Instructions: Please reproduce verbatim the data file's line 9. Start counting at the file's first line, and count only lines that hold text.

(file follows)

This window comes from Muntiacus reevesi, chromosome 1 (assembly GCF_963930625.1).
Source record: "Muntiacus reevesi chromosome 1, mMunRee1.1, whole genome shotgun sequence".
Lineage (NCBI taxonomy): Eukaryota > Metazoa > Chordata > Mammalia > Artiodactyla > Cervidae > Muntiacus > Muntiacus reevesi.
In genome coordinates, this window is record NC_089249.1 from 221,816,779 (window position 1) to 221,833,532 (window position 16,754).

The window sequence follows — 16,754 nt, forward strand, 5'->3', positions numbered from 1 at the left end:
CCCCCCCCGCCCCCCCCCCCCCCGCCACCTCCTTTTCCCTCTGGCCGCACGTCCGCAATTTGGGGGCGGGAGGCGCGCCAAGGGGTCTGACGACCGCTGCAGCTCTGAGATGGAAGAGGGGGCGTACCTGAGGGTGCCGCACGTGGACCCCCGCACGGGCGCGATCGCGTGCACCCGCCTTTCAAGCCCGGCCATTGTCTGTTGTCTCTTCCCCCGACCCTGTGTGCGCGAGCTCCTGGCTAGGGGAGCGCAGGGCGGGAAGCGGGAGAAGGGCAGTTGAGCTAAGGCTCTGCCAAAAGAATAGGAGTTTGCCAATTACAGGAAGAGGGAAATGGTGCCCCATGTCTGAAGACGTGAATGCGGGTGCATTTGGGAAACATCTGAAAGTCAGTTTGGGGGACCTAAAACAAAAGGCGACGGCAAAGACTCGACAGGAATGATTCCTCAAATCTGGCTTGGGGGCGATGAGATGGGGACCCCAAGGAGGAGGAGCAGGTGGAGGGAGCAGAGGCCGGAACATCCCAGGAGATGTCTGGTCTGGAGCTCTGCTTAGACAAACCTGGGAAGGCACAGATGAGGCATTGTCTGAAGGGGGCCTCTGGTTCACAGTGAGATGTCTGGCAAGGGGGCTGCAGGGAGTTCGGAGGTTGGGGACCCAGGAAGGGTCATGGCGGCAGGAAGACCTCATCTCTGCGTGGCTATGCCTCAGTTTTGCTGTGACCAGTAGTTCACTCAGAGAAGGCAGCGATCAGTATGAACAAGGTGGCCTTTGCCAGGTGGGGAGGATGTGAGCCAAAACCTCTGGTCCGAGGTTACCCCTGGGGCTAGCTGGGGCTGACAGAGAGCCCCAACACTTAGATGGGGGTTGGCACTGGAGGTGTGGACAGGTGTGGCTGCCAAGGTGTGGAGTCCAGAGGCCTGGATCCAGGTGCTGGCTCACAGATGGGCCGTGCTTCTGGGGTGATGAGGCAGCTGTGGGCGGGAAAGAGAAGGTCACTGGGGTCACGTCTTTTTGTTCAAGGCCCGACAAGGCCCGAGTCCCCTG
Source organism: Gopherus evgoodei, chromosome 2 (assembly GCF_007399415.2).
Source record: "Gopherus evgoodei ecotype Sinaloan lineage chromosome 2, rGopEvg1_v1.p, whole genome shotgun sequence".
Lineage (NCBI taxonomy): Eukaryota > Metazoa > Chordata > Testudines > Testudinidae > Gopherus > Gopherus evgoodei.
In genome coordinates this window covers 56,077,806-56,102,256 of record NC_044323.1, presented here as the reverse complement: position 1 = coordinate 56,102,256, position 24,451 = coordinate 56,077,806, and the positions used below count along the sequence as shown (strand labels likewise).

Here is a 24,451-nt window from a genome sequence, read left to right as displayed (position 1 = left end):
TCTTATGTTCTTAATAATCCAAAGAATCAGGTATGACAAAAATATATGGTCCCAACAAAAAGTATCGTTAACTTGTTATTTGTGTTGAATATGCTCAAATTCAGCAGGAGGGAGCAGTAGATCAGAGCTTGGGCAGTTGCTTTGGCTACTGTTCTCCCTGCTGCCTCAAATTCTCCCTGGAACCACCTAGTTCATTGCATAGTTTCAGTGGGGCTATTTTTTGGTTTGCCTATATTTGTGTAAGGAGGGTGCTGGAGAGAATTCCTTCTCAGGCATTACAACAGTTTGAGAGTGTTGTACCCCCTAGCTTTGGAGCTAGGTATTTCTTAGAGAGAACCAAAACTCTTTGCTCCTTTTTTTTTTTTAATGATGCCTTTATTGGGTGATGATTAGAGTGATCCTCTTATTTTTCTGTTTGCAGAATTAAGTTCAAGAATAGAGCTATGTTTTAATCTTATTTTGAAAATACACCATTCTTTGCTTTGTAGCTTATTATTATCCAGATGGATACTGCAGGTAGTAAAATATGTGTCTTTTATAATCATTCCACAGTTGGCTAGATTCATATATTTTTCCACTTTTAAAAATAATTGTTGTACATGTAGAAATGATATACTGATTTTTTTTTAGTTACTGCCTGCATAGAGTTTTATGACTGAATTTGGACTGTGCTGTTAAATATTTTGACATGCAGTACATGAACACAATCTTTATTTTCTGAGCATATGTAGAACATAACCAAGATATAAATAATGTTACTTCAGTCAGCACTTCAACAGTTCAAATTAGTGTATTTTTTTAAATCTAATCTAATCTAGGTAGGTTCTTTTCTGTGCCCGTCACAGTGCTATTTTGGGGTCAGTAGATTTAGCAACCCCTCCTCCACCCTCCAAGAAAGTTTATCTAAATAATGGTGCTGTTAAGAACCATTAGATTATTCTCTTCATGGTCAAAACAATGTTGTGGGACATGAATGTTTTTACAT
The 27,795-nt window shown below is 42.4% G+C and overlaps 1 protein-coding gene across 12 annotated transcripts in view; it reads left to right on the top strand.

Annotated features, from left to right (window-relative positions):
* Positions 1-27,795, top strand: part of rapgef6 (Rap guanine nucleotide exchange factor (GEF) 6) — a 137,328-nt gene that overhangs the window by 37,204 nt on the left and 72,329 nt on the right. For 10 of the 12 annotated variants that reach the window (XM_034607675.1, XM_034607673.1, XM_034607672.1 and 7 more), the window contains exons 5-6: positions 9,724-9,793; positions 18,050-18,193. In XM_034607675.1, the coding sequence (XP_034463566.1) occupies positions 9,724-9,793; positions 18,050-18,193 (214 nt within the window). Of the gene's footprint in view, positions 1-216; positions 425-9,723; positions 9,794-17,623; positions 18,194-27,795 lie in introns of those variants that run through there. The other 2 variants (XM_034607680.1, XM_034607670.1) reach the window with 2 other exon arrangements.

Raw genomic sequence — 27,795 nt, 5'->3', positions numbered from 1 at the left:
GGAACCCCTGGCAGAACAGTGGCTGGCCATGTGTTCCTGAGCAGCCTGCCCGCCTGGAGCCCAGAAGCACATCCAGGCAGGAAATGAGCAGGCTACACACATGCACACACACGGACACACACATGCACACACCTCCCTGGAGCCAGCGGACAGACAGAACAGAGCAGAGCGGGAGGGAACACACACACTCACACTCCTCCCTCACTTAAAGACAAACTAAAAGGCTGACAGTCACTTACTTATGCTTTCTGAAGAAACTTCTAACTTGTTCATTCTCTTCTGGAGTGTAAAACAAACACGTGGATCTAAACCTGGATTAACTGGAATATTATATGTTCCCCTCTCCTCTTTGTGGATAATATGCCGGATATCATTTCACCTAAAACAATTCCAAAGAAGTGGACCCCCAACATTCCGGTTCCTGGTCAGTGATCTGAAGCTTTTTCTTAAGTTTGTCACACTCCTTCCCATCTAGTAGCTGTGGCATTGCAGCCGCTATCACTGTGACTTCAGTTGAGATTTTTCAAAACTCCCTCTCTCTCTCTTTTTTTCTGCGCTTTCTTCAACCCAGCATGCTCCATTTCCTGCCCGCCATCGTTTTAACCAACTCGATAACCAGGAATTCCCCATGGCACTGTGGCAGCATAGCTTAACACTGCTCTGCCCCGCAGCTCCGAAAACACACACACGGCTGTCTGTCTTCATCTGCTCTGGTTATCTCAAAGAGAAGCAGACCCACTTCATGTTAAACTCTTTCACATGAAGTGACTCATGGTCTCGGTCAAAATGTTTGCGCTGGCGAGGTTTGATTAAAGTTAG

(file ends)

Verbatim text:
Lineage (NCBI taxonomy): Eukaryota > Metazoa > Chordata > Testudines > Testudinidae > Gopherus > Gopherus evgoodei.